No funding promises following public campaign to save Nanaimo Recycling Exchange

By Ian Holmes
January 10, 2018 - 5:37pm

Rendering of what a new NRE facility could look like.Nanaimo Recycling Exchange

Postal codes of the people in Nanaimo who support a new NRE facility. Ilan Goldenblatt

NANAIMO — The Nanaimo Recycling Exchange is creeping closer to accepting its last load, as the longstanding non-profit agency struggles to secure capital funding for a new facility.

The Kenworth Rd. recycling service faces expiry of their lease at the end of March, while the Regional District of Nanaimo (RDN) Board gets set to vote on a potential long-term solution.

“If we don't get some kind of, I suppose promise, that a facility can be built, we close,” Nanaimo Recycling Exchange (NRE) executive director Jan Hastings told NanaimoNewsNOW.

The NRE owns a larger vacant lot beside their current location — the problem is a lack of money to build a new facility on it.

Hastings said she's worked on securing a new building for the NRE for more than five years and this topic has been volleyed between the City and RDN multiple times.

Vote Yes NRE representative Ilan Goldenblatt approached City of Nanaimo and RDN politicians this week lobbying on behalf of the NRE. He told NanaimoNewsNOW more than 1,800 email petitions were signed and about 3,000 postcards filled out in favour of having the City of Nanaimo and RDN support building a new NRE.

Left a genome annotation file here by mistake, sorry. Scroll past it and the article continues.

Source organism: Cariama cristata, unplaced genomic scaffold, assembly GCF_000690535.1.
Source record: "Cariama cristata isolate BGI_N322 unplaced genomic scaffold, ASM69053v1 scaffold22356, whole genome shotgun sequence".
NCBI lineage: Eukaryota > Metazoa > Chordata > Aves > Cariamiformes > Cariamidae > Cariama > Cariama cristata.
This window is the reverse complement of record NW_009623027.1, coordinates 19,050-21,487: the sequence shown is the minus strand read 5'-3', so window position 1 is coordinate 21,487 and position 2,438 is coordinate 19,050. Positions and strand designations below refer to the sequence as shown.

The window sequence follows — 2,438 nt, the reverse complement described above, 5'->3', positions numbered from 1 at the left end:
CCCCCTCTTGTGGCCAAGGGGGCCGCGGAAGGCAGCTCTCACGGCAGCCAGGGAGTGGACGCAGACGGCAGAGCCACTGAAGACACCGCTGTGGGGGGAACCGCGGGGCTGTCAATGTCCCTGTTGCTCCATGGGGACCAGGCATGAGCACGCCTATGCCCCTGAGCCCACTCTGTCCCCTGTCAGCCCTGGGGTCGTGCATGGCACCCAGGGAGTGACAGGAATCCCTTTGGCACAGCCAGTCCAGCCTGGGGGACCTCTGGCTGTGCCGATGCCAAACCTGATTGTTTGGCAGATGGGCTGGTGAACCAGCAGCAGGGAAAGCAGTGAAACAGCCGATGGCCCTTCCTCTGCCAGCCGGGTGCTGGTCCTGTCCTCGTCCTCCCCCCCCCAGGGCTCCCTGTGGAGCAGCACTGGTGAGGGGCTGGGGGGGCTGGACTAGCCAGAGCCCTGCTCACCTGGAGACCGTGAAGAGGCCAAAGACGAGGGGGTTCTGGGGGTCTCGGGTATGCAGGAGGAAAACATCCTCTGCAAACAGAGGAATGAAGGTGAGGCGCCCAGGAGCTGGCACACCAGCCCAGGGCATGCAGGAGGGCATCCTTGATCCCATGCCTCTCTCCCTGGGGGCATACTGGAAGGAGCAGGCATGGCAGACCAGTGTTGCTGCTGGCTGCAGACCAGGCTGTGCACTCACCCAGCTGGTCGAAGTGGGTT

Hastings said many of their users appreciate the wide range of items they accept, noting research clearly shows convenient one-stop facilities increase recycling.

“(People tell us) I'm not driving to five different places, I want this one-stop place or it's going to end up in all of the wrong places if the NRE disappears.”

Hastings said improper curbside recycling, illegal dumping and an unnecessary strain on the regional landfill on Cedar Rd. would undoubtedly follow if the NRE shut down.

Another stake in the local waste diversion landscape is the several for-profit operators, who have concerns with taxpayer funds supporting local recycling infrastructure.

A statement from the Vancouver Island and Waste Industry Coalition, a consortium of for-profit recycling and waste collectors, asked the RDN to evaluate the value for money of the NRE's proposal.

“It would be much cheaper for the city/RDN to pay industry a few dollars a kilogram to take this material at all the private facilities across the region versus building one taxpayer financed central facility,” the statement said.

Hastings said it takes both private operators and the NRE to divert more, not less from the landfill. She said products like plastics and Styrofoam don't make money, which are core items the NRE accepts and private operators don't.

At Tuesday's RDN committee of the whole meeting, board chair Bill Veenhof said their staff have worked with the City of Nanaimo and the NRE on their new facility push.

“We've retained experts to examine the NRE and what potential solutions we can arrive at. This requires financial and legal due diligence,” Veenhof said.

He added the RDN should receive an in-camera report within the next month and the RDN does not expect to manage or fund an interim solution for the NRE beyond March, when their lease expires.

Hastings said she doesn't know how much a new NRE facility would cost, noting the RDN would help determine that. But she did say the NRE has studied the costs, which would incur more debt that their organization could absorb.


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UPDATE: Nanaimo woman not seen for two weeks is found, RCMP say